My Lords, I am pleased to follow the noble Lord, Lord Teverson, and I agree with much of what he said. This is obviously a crucial moment for the outcome of this negotiation. It matters a lot to this country, and it matters a lot to this House. The delay in December was neither justified nor wise, compressing as it did a significant number of consequential decisions into a short space of time. But, alas, procrastination has marked the Government’s handling of this negotiation from beginning to end.
It is not for this House to determine the outcome. That is for the other place. But it is necessary that we should express a view—we should have our say. Merely taking note of a deeply flawed and deficient deal which the Government propose to this House would be hardly fitting.
The Prime Minister tells us that this is the best deal we will get. She may be right, within the parameters of those infamous red lines, which she imposed without any authority from the Cabinet, from Parliament or from the 2016 referendum. If you exclude continued membership of the customs union and single market from the outset, and you continue to demonise the European Court of Justice, that is what you get—and a pretty poor thing it is. Moreover, you get the backstop. I have now had two letters on that from the Leader of the House, for which I am most grateful, which seek to reply to my question as to whether anything that has been said since the Prime Minister reached agreement on the deal has actually caused the Attorney-General’s advice—that we cannot exit from the backstop unilaterally—to be varied.
The key phrases are now set out in the exchange of letters and the Attorney-General’s advice. The Juncker-Tusk letter says that,
“we are not in a position to agree to anything that changes or is inconsistent with the Withdrawal Agreement”.
The Attorney-General says that they—that is, all the things that have happened since December,
“do not alter the fundamental meanings of”,
the withdrawal agreement provisions,
“as I advised them to be on 13 November”.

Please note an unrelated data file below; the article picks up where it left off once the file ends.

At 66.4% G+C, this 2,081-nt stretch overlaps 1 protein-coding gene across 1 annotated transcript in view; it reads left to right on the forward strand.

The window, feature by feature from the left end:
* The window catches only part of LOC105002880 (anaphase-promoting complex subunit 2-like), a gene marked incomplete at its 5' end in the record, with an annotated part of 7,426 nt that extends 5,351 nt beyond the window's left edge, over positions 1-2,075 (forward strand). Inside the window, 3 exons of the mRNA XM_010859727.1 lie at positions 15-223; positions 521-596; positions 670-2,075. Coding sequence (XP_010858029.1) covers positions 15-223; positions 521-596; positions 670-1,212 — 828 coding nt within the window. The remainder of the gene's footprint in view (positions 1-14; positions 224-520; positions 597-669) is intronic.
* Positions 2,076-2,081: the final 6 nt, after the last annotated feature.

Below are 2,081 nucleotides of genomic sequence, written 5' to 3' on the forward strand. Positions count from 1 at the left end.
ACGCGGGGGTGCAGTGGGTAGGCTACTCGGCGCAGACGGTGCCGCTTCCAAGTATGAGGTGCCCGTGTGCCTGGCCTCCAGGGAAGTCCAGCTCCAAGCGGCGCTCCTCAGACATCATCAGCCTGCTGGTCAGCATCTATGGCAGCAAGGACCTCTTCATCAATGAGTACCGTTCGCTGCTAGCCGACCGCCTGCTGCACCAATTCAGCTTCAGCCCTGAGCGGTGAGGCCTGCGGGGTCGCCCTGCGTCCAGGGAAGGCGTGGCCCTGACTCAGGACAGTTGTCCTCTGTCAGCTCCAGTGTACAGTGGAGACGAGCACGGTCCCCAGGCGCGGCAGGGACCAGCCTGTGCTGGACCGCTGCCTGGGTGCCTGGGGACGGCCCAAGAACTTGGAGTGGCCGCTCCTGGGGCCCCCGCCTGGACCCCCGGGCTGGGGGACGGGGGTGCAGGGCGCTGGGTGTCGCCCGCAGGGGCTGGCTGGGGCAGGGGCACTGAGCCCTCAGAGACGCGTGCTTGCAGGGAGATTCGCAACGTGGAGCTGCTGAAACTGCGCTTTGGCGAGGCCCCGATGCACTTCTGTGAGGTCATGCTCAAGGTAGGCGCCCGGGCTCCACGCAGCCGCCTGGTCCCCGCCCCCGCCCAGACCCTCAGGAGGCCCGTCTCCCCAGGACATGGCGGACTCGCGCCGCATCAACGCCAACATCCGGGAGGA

That is pretty clear, you would think: it is a rather long way of saying that nothing has changed, but that is what it is.
The idea that exiting without any deal at all should be an even faintly acceptable outcome can surely not survive a reading of the economic analysis provided by the Government, the Bank of England and the NIESR. Finally, the Government have realised—as they did not when they first started to trot out the irresponsible slogan, “No deal is better than a bad deal”—that it is pretty disastrous. It must therefore be right for both Houses to state their categorical rejection of that outcome. It would be right, too, for the Government to state now that they will honour and act on such a rejection, and not play around with the false oxymoron of a “managed no-deal exit”.
The hard fact is that, if you look through the copious documentation we have now received, you will see not a single area of policy where what is now on offer can be said with any confidence to be better than what we have as a member. For prosperity, security and our global influence, we are clearly better off as a member. In most areas, the outcome is clearly negative. Can anyone seriously doubt that we will be less influential in Washington and Brussels, or in Beijing and Delhi, or that we will find ourselves with a much lower trepidation index—the measurement that determines whether other countries hesitate to kick you on the shins or to decline your representations? That is why I will not hesitate to vote for the Motion in the name of the noble Baroness, Lady Smith of Basildon, which is a clear but respectful message to the other place.
What happens if the other place votes tomorrow to reject the deal? The case for then submitting it to the electorate is, in my view, compelling. I have no liking for referendums, but it was the Prime Minister of the day, David Cameron, who forced that decision on us when he decided to play Russian roulette with one of our major national assets. I do not believe we can escape that trap without another public vote, particularly now that so much more is known about the consequences of leaving than was known in 2016.
Will such a vote be divisive? Of course it will. However, I believe that the outcome of such a vote, whichever way it goes, will be more likely to achieve closure than the agonisingly protracted negotiating agenda set out in the Prime Minister’s deal.